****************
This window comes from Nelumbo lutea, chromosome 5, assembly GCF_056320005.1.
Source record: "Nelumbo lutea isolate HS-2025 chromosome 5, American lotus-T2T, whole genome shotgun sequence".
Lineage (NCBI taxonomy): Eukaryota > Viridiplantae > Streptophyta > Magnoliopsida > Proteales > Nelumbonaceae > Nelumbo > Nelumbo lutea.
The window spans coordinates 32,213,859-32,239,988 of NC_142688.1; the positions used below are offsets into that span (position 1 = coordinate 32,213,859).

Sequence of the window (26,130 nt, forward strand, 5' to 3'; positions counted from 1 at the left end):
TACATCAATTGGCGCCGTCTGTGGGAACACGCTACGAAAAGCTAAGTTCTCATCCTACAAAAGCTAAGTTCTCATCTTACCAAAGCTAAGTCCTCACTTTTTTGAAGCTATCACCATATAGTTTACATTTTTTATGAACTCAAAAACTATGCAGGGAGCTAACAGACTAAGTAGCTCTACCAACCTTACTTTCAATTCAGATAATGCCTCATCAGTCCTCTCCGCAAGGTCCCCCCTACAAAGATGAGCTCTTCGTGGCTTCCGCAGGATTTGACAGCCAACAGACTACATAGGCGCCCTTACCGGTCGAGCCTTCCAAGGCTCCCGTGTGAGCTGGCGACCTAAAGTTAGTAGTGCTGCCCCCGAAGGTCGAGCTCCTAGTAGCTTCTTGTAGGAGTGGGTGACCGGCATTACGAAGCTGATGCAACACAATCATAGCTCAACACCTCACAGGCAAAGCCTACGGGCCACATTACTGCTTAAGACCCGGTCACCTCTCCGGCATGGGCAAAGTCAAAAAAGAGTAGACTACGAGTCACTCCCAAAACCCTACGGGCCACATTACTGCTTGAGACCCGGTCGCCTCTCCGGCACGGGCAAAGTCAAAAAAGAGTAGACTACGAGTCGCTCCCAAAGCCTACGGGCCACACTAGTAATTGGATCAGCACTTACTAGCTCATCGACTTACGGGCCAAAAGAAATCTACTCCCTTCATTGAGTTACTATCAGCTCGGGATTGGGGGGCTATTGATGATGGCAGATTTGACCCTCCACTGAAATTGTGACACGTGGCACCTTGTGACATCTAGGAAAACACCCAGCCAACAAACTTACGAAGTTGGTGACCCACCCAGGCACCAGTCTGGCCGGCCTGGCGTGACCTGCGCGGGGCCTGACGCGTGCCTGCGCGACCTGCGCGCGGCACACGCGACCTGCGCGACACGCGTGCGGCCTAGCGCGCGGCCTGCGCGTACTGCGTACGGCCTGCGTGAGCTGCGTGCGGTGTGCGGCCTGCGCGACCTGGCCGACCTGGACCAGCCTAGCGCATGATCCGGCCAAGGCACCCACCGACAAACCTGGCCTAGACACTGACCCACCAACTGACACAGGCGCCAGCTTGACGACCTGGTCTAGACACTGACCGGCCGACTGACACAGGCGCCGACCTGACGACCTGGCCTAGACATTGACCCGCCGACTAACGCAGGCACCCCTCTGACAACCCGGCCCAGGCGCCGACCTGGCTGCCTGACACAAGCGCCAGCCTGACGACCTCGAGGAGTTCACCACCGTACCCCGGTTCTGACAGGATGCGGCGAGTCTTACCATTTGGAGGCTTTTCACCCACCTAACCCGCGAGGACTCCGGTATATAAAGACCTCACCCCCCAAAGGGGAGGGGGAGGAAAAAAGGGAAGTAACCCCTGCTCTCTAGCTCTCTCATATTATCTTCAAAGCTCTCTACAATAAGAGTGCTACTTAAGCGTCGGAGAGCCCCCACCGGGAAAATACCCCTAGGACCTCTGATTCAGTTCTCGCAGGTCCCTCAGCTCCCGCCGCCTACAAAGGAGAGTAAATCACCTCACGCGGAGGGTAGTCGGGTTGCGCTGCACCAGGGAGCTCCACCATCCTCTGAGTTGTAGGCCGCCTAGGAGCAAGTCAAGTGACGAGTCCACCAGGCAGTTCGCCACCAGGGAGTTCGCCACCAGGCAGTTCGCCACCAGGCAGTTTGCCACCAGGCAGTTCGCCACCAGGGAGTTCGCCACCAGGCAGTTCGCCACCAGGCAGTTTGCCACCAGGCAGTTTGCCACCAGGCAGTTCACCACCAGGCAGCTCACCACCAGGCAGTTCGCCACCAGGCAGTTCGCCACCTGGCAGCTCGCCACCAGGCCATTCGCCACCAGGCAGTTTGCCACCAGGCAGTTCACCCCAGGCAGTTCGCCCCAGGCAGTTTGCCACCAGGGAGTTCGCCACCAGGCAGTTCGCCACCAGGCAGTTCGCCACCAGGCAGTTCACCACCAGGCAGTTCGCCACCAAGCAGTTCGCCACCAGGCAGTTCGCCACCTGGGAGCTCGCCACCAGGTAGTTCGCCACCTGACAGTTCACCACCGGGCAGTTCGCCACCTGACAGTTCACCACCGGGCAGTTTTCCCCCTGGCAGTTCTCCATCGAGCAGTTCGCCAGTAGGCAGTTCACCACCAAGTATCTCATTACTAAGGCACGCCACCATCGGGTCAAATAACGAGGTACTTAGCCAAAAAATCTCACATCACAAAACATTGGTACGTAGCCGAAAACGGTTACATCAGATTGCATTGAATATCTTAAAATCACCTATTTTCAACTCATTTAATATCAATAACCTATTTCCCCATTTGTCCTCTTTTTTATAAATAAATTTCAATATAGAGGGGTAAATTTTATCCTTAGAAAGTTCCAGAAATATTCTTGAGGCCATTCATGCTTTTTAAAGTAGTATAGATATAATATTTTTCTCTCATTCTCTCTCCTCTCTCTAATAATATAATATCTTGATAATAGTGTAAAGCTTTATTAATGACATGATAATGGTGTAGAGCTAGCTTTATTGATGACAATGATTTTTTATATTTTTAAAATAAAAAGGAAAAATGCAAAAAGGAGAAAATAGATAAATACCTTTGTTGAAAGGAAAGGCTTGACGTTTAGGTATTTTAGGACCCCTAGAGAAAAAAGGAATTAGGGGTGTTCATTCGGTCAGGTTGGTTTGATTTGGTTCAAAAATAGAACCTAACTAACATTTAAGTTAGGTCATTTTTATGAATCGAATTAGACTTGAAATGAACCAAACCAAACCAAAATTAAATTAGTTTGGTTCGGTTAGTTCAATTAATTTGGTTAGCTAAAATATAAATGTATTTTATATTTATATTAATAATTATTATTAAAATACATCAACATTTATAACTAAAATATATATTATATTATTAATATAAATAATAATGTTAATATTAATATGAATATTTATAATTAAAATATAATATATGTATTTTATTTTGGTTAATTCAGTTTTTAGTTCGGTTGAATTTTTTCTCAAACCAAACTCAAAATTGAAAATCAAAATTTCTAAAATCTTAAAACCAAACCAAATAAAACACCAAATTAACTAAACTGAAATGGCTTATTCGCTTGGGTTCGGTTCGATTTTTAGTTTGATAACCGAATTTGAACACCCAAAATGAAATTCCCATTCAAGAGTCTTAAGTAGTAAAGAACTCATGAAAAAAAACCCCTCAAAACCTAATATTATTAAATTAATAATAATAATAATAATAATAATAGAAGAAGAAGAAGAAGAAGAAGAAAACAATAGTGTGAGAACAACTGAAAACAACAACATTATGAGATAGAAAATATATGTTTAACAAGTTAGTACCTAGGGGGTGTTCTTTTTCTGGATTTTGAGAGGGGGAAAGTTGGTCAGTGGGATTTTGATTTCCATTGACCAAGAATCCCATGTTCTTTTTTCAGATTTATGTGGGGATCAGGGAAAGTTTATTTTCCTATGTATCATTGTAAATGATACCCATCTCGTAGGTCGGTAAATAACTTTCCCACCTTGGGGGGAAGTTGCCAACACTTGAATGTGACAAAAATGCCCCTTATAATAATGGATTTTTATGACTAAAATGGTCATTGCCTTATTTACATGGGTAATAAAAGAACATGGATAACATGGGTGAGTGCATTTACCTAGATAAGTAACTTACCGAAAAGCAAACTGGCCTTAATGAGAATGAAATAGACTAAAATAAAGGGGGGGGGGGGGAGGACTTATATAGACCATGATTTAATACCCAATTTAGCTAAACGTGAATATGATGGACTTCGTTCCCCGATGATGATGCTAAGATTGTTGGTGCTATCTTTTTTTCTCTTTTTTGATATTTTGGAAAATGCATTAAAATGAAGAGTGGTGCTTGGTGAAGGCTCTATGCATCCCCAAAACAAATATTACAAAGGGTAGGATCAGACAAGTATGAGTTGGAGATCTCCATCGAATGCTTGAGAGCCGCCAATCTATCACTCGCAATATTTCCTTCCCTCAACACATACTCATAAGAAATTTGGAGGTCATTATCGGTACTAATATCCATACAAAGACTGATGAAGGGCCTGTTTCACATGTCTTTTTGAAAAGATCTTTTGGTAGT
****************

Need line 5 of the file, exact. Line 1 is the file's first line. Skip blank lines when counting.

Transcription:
Sequence of the window (26,130 nt, forward strand, 5' to 3'; positions counted from 1 at the left end):